Alzheimer's disease (AD) is a complicated progressive neurodegeneration disorder. To confront AD, scientists are searching for multi-target-directed ligands (MTDLs) to delay disease progression. The in silico prediction of chemical-protein interactions (CPI) can accelerate target identification and drug discovery. Previously, we developed 100 binary classifiers to predict the CPI for 25 key targets against AD using the multi-target quantitative structure-activity relationship (mt-QSAR) method. In this investigation, we aimed to apply the mt-QSAR method to enlarge the model library to predict CPI towards AD. Another 104 binary classifiers were further constructed to predict the CPI for 26 preclinical AD targets based on the naive Bayesian (NB) and recursive partitioning (RP) algorithms. The internal 5-fold cross-validation and external test set validation were applied to evaluate the performance of the training sets and test set, respectively. The area under the receiver operating characteristic curve (ROC) for the test sets ranged from 0.629 to 1.0, with an average of 0.903. In addition, we developed a web server named AlzhCPI to integrate the comprehensive information of approximately 204 binary classifiers, which has potential applications in network pharmacology and drug repositioning. AlzhCPI is available online at http://rcidm.org/AlzhCPI/index.html. To illustrate the applicability of AlzhCPI, the developed system was employed for the systems pharmacology-based investigation of shichangpu against AD to enhance the understanding of the mechanisms of action of shichangpu from a holistic perspective.
Citation: Fang J, Wang L, Li Y, Lian W, Pang X, Wang H, et al. (2017) AlzhCPI: A knowledge base for predicting chemical-protein interactions towards Alzheimer’s disease. PLoS ONE 12(5): e0178347. https://doi.org/10.1371/journal.pone.0178347
Editor: Jinn-Moon Yang, National Chiao Tung University College of Biological Science and Technology, TAIWAN
Received: October 28, 2016; Accepted: May 11, 2017; Published: May 25, 2017
Copyright: © 2017 Fang et al. This is an open access article distributed under the terms of the Creative Commons Attribution License, which permits unrestricted use, distribution, and reproduction in any medium, provided the original author and source are credited.
Data Availability: All relevant data are within the paper and its Supporting Information files.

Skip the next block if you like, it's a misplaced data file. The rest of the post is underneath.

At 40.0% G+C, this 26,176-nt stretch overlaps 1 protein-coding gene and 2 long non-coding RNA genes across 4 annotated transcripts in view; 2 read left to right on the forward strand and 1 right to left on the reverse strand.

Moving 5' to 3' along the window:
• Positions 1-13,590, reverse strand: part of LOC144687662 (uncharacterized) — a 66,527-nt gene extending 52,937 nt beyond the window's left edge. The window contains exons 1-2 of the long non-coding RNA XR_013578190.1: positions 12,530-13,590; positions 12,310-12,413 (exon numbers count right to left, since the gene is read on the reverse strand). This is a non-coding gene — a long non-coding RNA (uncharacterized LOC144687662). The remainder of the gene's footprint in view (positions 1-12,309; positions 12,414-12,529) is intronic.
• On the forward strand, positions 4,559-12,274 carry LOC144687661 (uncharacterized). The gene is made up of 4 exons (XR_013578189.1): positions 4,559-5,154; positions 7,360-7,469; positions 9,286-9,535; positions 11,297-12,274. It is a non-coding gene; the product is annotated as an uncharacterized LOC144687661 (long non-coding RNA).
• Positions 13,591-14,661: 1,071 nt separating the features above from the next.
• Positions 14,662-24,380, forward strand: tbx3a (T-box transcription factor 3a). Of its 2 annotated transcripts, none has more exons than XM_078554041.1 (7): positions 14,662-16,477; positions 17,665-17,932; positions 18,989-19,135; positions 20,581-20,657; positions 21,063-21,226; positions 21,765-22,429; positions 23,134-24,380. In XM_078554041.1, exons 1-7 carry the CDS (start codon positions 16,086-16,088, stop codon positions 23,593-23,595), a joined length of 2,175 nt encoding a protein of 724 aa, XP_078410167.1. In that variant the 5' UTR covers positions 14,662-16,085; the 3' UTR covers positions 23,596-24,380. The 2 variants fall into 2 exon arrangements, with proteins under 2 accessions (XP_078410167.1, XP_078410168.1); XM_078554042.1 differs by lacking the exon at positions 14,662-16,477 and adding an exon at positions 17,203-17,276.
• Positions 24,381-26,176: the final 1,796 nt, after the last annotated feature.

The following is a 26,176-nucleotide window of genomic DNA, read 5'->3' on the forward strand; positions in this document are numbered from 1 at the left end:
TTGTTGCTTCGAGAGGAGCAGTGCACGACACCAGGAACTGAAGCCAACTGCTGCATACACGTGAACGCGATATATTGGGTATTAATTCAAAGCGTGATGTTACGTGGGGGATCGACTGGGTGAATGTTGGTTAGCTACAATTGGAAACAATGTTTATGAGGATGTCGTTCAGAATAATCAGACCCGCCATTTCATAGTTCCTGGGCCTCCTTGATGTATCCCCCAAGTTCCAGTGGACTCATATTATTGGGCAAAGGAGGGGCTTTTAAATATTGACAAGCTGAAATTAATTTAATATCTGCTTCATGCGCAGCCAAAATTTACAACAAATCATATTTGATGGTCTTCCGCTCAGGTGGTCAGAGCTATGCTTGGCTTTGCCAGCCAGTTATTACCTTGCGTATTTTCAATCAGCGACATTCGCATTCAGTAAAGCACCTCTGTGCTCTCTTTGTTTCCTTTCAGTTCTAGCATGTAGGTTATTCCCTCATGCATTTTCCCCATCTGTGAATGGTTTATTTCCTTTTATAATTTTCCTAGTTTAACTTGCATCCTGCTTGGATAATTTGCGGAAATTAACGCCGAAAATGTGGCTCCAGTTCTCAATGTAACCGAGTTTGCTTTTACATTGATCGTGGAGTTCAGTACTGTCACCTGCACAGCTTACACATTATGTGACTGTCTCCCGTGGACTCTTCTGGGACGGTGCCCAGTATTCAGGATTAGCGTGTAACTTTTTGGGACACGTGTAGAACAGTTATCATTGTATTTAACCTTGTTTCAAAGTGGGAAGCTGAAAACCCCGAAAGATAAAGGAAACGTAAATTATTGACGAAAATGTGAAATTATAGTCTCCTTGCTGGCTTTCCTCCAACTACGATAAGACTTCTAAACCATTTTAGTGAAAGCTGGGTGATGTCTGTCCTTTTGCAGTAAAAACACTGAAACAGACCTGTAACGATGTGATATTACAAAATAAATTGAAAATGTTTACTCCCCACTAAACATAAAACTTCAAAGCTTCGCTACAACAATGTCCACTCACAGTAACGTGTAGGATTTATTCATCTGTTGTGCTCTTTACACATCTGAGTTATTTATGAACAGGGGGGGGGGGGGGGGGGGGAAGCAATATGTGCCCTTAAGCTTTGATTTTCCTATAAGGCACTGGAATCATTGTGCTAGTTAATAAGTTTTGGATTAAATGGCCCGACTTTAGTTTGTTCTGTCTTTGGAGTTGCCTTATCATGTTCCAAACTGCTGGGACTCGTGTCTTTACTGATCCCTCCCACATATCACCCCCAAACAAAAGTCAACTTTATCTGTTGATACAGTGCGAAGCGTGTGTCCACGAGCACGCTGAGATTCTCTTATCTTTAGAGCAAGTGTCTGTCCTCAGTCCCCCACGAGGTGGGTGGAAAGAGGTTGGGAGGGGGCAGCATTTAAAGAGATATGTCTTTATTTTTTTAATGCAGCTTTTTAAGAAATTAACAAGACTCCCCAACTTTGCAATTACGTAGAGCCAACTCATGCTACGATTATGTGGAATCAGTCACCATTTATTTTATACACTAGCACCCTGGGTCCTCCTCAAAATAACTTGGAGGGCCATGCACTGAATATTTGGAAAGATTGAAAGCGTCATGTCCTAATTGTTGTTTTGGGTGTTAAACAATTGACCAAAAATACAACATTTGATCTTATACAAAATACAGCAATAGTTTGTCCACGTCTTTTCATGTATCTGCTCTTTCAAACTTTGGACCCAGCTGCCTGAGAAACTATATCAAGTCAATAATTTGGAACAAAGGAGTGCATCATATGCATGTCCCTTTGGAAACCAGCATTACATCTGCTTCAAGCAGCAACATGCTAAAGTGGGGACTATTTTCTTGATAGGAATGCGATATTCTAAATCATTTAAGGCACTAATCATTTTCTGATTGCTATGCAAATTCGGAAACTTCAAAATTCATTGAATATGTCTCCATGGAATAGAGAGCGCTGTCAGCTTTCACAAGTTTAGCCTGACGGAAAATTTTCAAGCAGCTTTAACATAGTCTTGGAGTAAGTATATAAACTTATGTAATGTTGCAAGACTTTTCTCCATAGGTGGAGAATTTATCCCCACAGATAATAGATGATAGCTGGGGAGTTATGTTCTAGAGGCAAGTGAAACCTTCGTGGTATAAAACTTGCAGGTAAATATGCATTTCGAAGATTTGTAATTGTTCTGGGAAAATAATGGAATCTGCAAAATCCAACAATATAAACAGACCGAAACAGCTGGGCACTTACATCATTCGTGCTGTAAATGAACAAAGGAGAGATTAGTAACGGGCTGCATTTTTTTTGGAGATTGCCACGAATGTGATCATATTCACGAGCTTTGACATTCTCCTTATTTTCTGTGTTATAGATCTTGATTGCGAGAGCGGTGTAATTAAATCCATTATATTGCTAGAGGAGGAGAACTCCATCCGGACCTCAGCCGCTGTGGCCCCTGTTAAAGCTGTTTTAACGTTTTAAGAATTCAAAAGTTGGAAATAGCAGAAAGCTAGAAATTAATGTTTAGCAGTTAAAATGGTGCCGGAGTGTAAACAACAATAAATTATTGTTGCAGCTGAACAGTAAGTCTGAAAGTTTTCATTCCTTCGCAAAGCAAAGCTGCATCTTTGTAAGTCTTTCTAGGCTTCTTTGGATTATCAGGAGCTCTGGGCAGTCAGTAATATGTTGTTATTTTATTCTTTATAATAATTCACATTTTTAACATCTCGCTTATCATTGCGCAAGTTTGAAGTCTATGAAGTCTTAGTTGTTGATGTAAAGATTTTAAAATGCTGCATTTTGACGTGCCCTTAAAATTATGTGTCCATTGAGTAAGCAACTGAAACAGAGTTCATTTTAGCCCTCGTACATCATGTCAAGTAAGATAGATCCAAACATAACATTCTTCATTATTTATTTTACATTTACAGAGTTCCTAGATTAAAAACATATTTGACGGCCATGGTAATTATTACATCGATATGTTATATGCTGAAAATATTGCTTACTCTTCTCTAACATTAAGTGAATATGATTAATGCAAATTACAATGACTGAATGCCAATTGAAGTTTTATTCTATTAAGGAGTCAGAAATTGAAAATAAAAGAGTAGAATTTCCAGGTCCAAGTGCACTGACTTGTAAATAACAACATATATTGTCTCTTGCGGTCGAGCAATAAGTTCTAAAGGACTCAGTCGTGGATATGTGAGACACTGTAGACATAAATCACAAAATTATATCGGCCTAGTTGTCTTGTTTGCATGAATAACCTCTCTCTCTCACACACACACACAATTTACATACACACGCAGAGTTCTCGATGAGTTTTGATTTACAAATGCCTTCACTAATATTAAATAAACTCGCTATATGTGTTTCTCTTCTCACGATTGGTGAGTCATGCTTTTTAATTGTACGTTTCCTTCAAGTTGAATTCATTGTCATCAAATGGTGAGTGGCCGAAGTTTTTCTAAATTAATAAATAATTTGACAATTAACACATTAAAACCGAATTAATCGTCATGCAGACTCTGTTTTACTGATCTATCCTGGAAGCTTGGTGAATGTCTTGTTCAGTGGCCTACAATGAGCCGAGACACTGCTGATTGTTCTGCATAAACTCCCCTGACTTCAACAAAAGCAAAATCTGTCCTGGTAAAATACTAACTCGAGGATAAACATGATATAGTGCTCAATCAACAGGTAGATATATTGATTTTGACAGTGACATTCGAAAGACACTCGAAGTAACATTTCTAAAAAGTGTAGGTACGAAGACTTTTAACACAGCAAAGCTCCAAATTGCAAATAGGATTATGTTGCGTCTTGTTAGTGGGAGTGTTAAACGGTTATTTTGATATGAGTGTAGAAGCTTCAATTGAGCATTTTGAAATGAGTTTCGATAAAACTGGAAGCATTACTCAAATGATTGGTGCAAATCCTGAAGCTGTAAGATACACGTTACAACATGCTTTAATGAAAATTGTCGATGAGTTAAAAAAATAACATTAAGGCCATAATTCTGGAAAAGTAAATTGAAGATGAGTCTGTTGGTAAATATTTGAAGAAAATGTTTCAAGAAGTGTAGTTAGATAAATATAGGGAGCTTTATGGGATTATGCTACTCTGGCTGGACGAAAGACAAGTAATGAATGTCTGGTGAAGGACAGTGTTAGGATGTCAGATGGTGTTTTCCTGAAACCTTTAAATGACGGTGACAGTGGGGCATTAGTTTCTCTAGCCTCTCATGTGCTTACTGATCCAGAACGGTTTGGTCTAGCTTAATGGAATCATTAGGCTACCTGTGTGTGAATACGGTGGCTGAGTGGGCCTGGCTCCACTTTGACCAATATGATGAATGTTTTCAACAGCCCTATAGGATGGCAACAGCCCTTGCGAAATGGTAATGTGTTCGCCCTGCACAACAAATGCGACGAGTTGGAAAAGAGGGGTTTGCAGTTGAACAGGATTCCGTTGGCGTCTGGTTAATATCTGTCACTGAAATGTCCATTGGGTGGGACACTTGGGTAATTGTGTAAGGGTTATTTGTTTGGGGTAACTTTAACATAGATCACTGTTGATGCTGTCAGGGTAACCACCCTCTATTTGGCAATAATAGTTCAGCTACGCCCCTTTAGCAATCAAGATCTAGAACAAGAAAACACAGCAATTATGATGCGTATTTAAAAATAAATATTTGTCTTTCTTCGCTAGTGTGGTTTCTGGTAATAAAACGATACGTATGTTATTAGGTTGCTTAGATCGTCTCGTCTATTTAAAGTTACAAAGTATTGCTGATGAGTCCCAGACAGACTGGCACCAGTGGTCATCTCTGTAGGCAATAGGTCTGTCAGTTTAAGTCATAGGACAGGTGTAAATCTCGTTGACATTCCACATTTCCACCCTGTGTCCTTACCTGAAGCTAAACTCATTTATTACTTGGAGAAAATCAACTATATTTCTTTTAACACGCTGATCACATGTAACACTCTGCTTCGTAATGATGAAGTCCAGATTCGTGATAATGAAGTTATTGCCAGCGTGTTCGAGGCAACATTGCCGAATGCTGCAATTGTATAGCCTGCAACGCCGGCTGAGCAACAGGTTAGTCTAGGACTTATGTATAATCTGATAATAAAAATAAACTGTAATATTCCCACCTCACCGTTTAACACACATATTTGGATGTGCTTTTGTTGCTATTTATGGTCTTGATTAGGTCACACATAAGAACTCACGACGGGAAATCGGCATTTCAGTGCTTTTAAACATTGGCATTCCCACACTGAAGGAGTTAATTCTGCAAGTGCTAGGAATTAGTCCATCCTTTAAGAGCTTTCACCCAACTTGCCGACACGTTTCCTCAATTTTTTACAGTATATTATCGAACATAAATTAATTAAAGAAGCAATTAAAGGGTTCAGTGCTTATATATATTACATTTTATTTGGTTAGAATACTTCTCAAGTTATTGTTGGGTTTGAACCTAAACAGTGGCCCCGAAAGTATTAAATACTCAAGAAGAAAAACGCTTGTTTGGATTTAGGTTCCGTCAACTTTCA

Funding: This work was supported by the National Natural Science Foundation of China (No. 81603318, No. 81673627, No. 81473740), CAMS Initiative for Innovative Medicine (No.2016-I2M-3-007), Guangdong Provincial Major Science and Technology for Special Program of China (No.2012A080202017), and South China Chinese Medicine Collaborative Innovation Center (No.A1-AFD01514A05). The funders had no role in study design, data collection and analysis, decision to publish, or preparation of the manuscript.
Competing interests: The authors have declared that no competing interests exist.
Alzheimer’s disease (AD) is the most common neurodegenerative disease in elderly people, which is accompanied by the progressive impairment of memory and cognitive function . The pathological hallmarks of AD are mainly characterized by extracellular senile plaques (SPs) and intracellular neurofibrillary tangles (NFTs), as well as selective cholinergic neuronal loss . Current drugs for AD treatment that target cholinergic and glutamatergic neurotransmission, such as donepezil and memantine, show limited benefits to most AD patients [3, 4]. Therefore, there is an urgent need to develop an effective treatment that could not only improve symptoms but also modify the disease process.
The aetiology of AD is multifactorial. Considering the complexity of AD, the classic “one drug, one target” solution is not effective enough . Indeed, many research projects in the field have been focused on developing multi-target/multifunctional therapies to modify the disease process [6–9]. Experimental identification of hits that interact with multiple proteins is costly, time consuming, and labour intensive. In silico target prediction is a fast and cheap alternative to experimental target identification approaches, which could accelerate the discovery of “multi-target-directed ligands (MTDLs)” against AD.